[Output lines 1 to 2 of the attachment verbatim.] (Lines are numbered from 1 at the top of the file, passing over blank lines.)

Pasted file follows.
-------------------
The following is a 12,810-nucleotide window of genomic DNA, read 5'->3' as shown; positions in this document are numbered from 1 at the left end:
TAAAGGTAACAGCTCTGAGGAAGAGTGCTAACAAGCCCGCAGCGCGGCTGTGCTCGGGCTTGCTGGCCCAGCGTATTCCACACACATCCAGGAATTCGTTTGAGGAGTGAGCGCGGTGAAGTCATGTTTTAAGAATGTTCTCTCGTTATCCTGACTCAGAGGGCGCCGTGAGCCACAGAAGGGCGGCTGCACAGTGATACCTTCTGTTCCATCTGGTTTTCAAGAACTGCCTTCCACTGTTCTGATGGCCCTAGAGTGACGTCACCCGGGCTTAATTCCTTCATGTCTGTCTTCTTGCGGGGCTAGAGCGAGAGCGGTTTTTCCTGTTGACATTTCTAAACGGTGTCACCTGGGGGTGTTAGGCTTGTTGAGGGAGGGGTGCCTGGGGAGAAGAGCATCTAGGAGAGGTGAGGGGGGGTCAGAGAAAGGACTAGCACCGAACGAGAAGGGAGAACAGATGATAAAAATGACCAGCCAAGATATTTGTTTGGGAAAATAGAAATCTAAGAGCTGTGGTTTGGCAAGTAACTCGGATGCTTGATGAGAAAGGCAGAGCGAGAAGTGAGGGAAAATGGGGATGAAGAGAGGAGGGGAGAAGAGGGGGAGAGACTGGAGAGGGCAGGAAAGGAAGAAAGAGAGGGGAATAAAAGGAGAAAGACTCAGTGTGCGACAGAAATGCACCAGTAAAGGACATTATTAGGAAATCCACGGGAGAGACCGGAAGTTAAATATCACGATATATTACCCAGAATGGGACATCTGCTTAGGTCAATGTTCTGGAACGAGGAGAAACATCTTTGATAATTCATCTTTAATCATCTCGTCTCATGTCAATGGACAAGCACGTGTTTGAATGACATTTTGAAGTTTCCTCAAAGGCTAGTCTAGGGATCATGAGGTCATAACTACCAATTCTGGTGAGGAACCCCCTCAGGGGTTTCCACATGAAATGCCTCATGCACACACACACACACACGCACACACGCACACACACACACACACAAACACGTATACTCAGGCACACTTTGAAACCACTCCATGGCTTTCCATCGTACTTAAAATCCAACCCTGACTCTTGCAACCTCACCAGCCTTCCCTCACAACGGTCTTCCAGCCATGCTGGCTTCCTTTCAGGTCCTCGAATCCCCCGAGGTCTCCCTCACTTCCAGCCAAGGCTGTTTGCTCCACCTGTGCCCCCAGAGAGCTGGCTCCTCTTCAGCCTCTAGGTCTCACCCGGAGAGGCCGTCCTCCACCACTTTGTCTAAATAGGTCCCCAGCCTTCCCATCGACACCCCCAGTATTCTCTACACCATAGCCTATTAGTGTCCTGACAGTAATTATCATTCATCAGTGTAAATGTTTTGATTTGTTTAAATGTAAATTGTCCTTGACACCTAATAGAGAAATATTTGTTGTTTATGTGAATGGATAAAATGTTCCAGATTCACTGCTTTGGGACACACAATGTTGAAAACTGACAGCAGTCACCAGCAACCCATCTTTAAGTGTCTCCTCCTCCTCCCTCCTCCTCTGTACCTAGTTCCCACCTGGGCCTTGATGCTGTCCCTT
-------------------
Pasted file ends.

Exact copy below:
The following is a 12,810-nucleotide window of genomic DNA, read 5'->3' as shown; positions in this document are numbered from 1 at the left end:
TAAAGGTAACAGCTCTGAGGAAGAGTGCTAACAAGCCCGCAGCGCGGCTGTGCTCGGGCTTGCTGGCCCAGCGTATTCCACACACATCCAGGAATTCGTTTGAGGAGTGAGCGCGGTGAAGTCATGTTTTAAGAATGTTCTCTCGTTATCCTGACTCAGAGGGCGCCGTGAGCCACAGAAGGGCGGCTGCACAGTGATACCTTCTGTTCCATCTGGTTTTCAAGAACTGCCTTCCACTGTTCTGATGGCCCTAGAGTGACGTCACCCGGGCTTAATTCCTTCATGTCTGTCTTCTTGCGGGGCTAGAGCGAGAGCGGTTTTTCCTGTTGACATTTCTAAACGGTGTCACCTGGGGGTGTTAGGCTTGTTGAGGGAGGGGTGCCTGGGGAGAAGAGCATCTAGGAGAGGTGAGGGGGGGTCAGAGAAAGGACTAGCACCGAACGAGAAGGGAGAACAGATGATAAAAATGACCAGCCAAGATATTTGTTTGGGAAAATAGAAATCTAAGAGCTGTGGTTTGGCAAGTAACTCGGATGCTTGATGAGAAAGGCAGAGCGAGAAGTGAGGGAAAATGGGGATGAAGAGAGGAGGGGAGAAGAGGGGGAGAGACTGGAGAGGGCAGGAAAGGAAGAAAGAGAGGGGAATAAAAGGAGAAAGACTCAGTGTGCGACAGAAATGCACCAGTAAAGGACATTATTAGGAAATCCACGGGAGAGACCGGAAGTTAAATATCACGATATATTACCCAGAATGGGACATCTGCTTAGGTCAATGTTCTGGAACGAGGAGAAACATCTTTGATAATTCATCTTTAATCATCTCGTCTCATGTCAATGGACAAGCACGTGTTTGAATGACATTTTGAAGTTTCCTCAAAGGCTAGTCTAGGGATCATGAGGTCATAACTACCAATTCTGGTGAGGAACCCCCTCAGGGGTTTCCACATGAAATGCCTCATGCACACACACACACACACGCACACACGCACACACACACACACACAAACACGTATACTCAGGCACACTTTGAAACCACTCCATGGCTTTCCATCGTACTTAAAATCCAACCCTGACTCTTGCAACCTCACCAGCCTTCCCTCACAACGGTCTTCCAGCCATGCTGGCTTCCTTTCAGGTCCTCGAATCCCCCGAGGTCTCCCTCACTTCCAGCCAAGGCTGTTTGCTCCACCTGTGCCCCCAGAGAGCTGGCTCCTCTTCAGCCTCTAGGTCTCACCCGGAGAGGCCGTCCTCCACCACTTTGTCTAAATAGGTCCCCAGCCTTCCCATCGACACCCCCAGTATTCTCTACACCATAGCCTATTAGTGTCCTGACAGTAATTATCATTCATCAGTGTAAATGTTTTGATTTGTTTAAATGTAAATTGTCCTTGACACCTAATAGAGAAATATTTGTTGTTTATGTGAATGGATAAAATGTTCCAGATTCACTGCTTTGGGACACACAATGTTGAAAACTGACAGCAGTCACCAGCAACCCATCTTTAAGTGTCTCCTCCTCCTCCCTCCTCCTCTGTACCTAGTTCCCACCTGGGCCTTGATGCTGTCCCTT